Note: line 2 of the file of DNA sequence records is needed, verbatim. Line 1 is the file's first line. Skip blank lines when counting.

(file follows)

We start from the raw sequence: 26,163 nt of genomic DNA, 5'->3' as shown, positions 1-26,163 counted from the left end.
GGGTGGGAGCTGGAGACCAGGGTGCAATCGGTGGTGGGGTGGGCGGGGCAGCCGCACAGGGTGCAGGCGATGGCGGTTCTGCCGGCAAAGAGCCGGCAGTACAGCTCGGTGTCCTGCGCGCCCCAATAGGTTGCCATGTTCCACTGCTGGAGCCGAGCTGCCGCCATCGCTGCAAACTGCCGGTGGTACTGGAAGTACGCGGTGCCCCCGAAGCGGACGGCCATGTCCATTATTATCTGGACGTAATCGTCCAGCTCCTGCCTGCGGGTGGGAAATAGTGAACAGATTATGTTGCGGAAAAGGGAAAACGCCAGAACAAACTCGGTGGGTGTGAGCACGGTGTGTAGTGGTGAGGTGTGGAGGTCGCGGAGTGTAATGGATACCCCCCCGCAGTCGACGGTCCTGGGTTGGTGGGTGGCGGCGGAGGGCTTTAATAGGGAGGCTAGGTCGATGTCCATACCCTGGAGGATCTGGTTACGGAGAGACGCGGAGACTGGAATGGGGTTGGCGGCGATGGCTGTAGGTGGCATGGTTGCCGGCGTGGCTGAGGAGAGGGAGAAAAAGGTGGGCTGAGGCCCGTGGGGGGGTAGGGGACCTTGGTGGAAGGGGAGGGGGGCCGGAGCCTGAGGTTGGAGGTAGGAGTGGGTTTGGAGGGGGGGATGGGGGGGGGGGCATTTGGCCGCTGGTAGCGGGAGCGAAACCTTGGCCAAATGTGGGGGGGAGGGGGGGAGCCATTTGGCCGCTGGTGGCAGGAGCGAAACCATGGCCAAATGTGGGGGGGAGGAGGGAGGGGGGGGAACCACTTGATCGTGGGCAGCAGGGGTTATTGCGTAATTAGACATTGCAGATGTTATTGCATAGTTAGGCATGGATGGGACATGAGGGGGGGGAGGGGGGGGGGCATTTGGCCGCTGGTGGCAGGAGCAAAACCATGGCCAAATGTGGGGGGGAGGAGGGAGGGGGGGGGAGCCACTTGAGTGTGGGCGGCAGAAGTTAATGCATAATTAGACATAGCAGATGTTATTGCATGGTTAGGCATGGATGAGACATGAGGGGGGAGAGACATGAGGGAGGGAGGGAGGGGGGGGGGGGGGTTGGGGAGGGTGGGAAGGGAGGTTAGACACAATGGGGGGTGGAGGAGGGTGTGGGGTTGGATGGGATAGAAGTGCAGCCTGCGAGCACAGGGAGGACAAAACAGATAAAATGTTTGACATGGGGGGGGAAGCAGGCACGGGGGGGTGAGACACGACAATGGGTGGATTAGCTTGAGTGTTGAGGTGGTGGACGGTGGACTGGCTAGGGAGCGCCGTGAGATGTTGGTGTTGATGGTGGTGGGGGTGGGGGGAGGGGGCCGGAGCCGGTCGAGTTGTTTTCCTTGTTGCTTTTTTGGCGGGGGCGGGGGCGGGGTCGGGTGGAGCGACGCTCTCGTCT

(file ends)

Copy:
GGGTGGGAGCTGGAGACCAGGGTGCAATCGGTGGTGGGGTGGGCGGGGCAGCCGCACAGGGTGCAGGCGATGGCGGTTCTGCCGGCAAAGAGCCGGCAGTACAGCTCGGTGTCCTGCGCGCCCCAATAGGTTGCCATGTTCCACTGCTGGAGCCGAGCTGCCGCCATCGCTGCAAACTGCCGGTGGTACTGGAAGTACGCGGTGCCCCCGAAGCGGACGGCCATGTCCATTATTATCTGGACGTAATCGTCCAGCTCCTGCCTGCGGGTGGGAAATAGTGAACAGATTATGTTGCGGAAAAGGGAAAACGCCAGAACAAACTCGGTGGGTGTGAGCACGGTGTGTAGTGGTGAGGTGTGGAGGTCGCGGAGTGTAATGGATACCCCCCCGCAGTCGACGGTCCTGGGTTGGTGGGTGGCGGCGGAGGGCTTTAATAGGGAGGCTAGGTCGATGTCCATACCCTGGAGGATCTGGTTACGGAGAGACGCGGAGACTGGAATGGGGTTGGCGGCGATGGCTGTAGGTGGCATGGTTGCCGGCGTGGCTGAGGAGAGGGAGAAAAAGGTGGGCTGAGGCCCGTGGGGGGGTAGGGGACCTTGGTGGAAGGGGAGGGGGGCCGGAGCCTGAGGTTGGAGGTAGGAGTGGGTTTGGAGGGGGGGATGGGGGGGGGGGCATTTGGCCGCTGGTAGCGGGAGCGAAACCTTGGCCAAATGTGGGGGGGAGGGGGGGAGCCATTTGGCCGCTGGTGGCAGGAGCGAAACCATGGCCAAATGTGGGGGGGAGGAGGGAGGGGGGGGAACCACTTGATCGTGGGCAGCAGGGGTTATTGCGTAATTAGACATTGCAGATGTTATTGCATAGTTAGGCATGGATGGGACATGAGGGGGGGGAGGGGGGGGGGCATTTGGCCGCTGGTGGCAGGAGCAAAACCATGGCCAAATGTGGGGGGGAGGAGGGAGGGGGGGGGAGCCACTTGAGTGTGGGCGGCAGAAGTTAATGCATAATTAGACATAGCAGATGTTATTGCATGGTTAGGCATGGATGAGACATGAGGGGGGAGAGACATGAGGGAGGGAGGGAGGGGGGGGGGGGGGTTGGGGAGGGTGGGAAGGGAGGTTAGACACAATGGGGGGTGGAGGAGGGTGTGGGGTTGGATGGGATAGAAGTGCAGCCTGCGAGCACAGGGAGGACAAAACAGATAAAATGTTTGACATGGGGGGGGAAGCAGGCACGGGGGGGTGAGACACGACAATGGGTGGATTAGCTTGAGTGTTGAGGTGGTGGACGGTGGACTGGCTAGGGAGCGCCGTGAGATGTTGGTGTTGATGGTGGTGGGGGTGGGGGGAGGGGGCCGGAGCCGGTCGAGTTGTTTTCCTTGTTGCTTTTTTGGCGGGGGCGGGGGCGGGGTCGGGTGGAGCGACGCTCTCGTCT